2. Furthermore, 89% of respondents in the same survey indicated that they were unhappy with a digital-only status. This is not only due to fears of discrimination by employers and landlords (see Section 2), but also due to anxiety over being the only group of citizens who have no choice but to have their every interaction with service providers, employers and landlords tracked and recorded.[23]


2.             Have public bodies, businesses and landlords in the UK continued to treat EU citizens in the same manner as during EU membership?

a.   Discrimination now

  1. Our survey of EU citizens’ experience of the settlement scheme in December 2019, the largest of its kind, indicated that discrimination against EU citizens is already beginning to happen: 10.9% of respondents said they have already been asked for proof of settled status, even though freedom of movement is still in force and this is not yet required[24].
  2. Some quotes from the above-mentioned survey:

“Applying for work recently they would not go ahead with the offer unless my application has had a decision.”

“I’m a freelance IT contractor and an agent from an employment agency asked for it. I challenged this request and did not hear from him since…”

“The mortgage advisor kept referring to my status as if it was a deadly disease: ‘Because of your situation’, ‘due to your special case’; kept doing it until I squared him up. He had no clue about the settled scheme and thought we couldn't get a mortgage or get one at a super high rate!”

b.   Access to benefits for those with pre-settled status

  1. Prior to July 2019, those with pre-settled status granted under the EU Settlement Scheme were able to satisfy the ‘right to reside’ requirement. However, the UK government introduced Regulations[25] which explicitly reversed that. the3million challenge[26] this reading of the Withdrawal Agreement and wrote to the Home Secretary and Secretary of Work and Pensions[27].  The Secretary of Work and Pensions reply[28] re-states their view that pre-settled status is not a right-to-reside.

c.    Digital-only status

  1. In the same survey, 89% of respondents say they are unhappy about lacking the option for physical proof of status under the EU Settlement Scheme. EU citizens will have no physical documentation, having to rely instead on a digital-only status to negotiate the ‘hostile environment’. This is certain to result in discrimination against EU citizens, not only for employment opportunities but also when looking for accommodation[29].  We would like to recall here the mystery shopping exercise done by JCWI[30] which showed: “Out of 150 mystery shopping enquiries from prospective tenants who asked landlords to conduct an online check, 85% received no response. Only 12% of enquiries received a response that might invite a follow up, such as a phone call or a viewing. Only three responses explicitly stated that the landlord was willing to conduct an online check.”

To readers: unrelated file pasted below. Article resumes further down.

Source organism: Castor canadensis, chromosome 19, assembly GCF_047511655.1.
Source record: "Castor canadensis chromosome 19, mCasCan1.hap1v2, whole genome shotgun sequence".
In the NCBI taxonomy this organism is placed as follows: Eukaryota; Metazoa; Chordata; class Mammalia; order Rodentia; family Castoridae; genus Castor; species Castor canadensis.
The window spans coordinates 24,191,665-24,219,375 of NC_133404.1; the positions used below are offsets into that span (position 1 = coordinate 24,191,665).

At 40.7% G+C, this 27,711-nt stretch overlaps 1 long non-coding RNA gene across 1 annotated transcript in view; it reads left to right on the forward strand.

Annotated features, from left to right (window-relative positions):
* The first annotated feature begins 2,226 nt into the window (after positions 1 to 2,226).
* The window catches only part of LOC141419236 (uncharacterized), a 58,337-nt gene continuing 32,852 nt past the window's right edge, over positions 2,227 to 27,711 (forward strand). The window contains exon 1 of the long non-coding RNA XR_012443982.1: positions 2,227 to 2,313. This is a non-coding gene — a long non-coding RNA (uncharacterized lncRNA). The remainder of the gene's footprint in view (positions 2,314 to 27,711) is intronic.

d.   Future discrimination

  1. We anticipate that problems of discrimination will intensify during the “grace period” after the end of freedom of movement rights until the application deadline on 30 June, while a significant number of people have yet to apply for proof of status. Even though the Government have indicated that employers and landlords should still treat EU Passports and Identity Cards as valid proof of right to work[31] and right to rent[32], we have grave concerns that this message will not reach the majority of employers and landlords, who will naturally have been hearing that freedom of movement has come to an end. Very clear and effective communication is needed to employers and landlords that EU passports are sufficient to prove status during the grace period.

e.   Lawful status during ‘grace period’

  1. It will be key for the Government to clarify how it intends to ensure that people who are eligible for status, but have not yet applied for it, will nevertheless have a lawful status[33]. Simply suspending hostile environment policies of right to rent and right to work is not sufficient; the Withdrawal Agreement clearly necessitates that people eligible for, but without status under, the Settlement Scheme have a lawful status in the UK. Since the Immigration Bill intends to remove the EEA Regulations which have hitherto given EU citizens and non-EU family members that lawful status, a replacement status must be legislated for.  The Government has not yet indicated any details around this legislation nor any timetable for its implementation.
  2. The Government has made efforts to communicate the need for EU citizens to apply to the scheme with some general communications to employers. There is a significant need for the Government to communicate more widely to the public (general public, landlords, hospitals, local authorities etc.) the new immigration system and how EU citizens with status and rights fit within it.

3.             What has been the impact of COVID-19, if any, on securing the rights of EU citizens currently living in the UK?